A remarkably simple experiment devised by scientists yields important information about the mechanical properties of thin films--nanoscopically thin layers of material that are deposited onto a metal, ceramic or semiconductor base.

The research results, funded by the National Science Foundation and performed at the University of Massachusetts at Amherst Materials Research Science and Engineering Center, appears in the August 3, 2007, issue of Science.

An international team of astronomers using NASA’s Swift satellite and the Japanese/U.S. Suzaku X-ray observatory has discovered a new class of active galactic nuclei (AGN).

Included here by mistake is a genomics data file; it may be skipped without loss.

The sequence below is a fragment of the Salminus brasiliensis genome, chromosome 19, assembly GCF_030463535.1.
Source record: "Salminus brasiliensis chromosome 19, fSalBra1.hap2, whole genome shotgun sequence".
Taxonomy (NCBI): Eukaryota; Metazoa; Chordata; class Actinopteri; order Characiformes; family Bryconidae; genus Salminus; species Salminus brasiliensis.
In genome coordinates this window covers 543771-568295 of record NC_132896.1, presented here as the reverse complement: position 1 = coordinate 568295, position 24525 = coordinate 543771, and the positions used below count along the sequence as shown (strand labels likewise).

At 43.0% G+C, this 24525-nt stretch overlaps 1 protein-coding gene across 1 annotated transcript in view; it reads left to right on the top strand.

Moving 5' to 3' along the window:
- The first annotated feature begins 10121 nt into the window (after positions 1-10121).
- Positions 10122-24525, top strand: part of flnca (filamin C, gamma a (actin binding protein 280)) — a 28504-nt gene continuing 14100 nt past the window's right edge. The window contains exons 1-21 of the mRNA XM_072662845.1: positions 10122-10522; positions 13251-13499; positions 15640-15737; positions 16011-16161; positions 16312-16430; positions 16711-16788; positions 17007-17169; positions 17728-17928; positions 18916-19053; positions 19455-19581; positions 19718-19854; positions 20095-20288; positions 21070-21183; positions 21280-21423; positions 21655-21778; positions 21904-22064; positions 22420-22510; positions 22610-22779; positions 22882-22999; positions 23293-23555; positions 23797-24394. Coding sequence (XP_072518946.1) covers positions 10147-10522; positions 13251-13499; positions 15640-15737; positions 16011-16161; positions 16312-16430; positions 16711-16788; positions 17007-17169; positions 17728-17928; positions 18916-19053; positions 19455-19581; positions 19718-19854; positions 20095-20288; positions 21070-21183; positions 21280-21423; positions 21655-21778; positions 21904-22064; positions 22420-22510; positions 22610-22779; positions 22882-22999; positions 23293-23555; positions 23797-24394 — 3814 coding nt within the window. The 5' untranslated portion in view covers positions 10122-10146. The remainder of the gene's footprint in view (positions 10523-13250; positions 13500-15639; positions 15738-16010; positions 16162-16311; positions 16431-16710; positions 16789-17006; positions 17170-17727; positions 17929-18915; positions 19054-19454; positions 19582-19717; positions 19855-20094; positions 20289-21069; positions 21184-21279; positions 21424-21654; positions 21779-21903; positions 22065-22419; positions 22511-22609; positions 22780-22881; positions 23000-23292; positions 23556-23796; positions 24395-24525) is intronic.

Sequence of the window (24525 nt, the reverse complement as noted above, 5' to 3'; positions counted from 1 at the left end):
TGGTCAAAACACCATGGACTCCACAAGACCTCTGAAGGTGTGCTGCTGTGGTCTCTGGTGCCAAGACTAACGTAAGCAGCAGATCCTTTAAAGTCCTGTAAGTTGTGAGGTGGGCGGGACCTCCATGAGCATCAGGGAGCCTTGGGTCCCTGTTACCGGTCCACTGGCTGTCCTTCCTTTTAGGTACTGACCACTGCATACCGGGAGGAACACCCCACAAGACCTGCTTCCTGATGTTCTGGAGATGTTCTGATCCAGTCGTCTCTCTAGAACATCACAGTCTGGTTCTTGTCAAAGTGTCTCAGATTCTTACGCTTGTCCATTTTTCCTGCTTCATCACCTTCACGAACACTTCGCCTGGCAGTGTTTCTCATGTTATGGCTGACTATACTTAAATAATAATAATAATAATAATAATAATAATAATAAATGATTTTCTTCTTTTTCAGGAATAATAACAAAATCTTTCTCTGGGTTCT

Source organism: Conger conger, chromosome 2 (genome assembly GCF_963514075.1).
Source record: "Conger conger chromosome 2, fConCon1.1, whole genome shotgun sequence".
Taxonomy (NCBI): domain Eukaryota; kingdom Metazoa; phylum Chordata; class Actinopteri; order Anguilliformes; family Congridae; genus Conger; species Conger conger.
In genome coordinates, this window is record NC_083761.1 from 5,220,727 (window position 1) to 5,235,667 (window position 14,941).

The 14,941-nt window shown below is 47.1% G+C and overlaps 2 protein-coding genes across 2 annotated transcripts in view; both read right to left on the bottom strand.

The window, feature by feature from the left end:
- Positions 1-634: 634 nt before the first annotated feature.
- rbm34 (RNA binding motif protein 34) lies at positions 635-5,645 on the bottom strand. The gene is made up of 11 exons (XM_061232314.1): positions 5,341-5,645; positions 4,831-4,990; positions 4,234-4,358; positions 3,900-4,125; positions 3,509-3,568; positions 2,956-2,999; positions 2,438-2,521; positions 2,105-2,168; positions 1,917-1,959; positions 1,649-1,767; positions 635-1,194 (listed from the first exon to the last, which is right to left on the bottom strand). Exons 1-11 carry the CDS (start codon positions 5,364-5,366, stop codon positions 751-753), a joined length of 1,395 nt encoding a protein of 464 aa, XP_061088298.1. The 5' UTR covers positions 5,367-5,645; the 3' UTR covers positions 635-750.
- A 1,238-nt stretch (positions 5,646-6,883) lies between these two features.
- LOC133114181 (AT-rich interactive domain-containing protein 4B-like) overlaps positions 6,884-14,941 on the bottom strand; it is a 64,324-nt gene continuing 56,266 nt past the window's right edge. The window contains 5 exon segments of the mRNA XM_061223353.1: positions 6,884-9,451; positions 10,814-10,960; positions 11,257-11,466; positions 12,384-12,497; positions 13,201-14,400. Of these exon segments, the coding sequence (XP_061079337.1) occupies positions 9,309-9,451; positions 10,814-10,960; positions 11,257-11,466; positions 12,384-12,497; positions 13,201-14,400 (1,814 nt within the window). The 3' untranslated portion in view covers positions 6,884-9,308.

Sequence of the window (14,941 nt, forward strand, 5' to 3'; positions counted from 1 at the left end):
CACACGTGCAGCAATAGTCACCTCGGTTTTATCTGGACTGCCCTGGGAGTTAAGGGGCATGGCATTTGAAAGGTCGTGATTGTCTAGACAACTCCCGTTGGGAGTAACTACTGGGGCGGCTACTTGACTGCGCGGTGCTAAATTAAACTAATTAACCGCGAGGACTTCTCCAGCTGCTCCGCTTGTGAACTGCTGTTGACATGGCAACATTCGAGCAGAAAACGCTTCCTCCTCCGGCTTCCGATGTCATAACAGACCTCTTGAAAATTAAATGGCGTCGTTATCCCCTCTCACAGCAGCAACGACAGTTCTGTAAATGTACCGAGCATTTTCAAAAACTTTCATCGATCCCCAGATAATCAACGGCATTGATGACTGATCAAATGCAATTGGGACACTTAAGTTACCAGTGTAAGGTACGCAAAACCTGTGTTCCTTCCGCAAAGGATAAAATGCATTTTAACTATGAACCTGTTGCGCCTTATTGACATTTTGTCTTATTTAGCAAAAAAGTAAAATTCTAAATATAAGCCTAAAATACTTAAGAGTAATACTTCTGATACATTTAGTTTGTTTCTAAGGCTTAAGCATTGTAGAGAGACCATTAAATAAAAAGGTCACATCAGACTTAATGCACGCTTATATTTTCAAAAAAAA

By now, you’d think that astronomers would have found all the different classes of AGN — extraordinarily energetic cores of galaxies powered by accreting supermassive black holes. AGN such as quasars, blazars, and Seyfert galaxies are among the most luminous objects in our Universe, often pouring out the energy of billions of stars from a region no larger than our solar system.

A method for making instant steam, without the need for electricity, promises to be useful for tackling antibiotic resistant ‘superbugs’ like MRSA and C. difficile, as well as removing chewing gum from pavements and powering environmentally friendly cars, reports Nina Morgan in Chemistry & Industry, the magazine of the SCI. ‘The value of instant steam lies in creating truly portable steam that can be generated intermittently on demand,’ says Dave Wardle, business development director at Oxford Catalysts.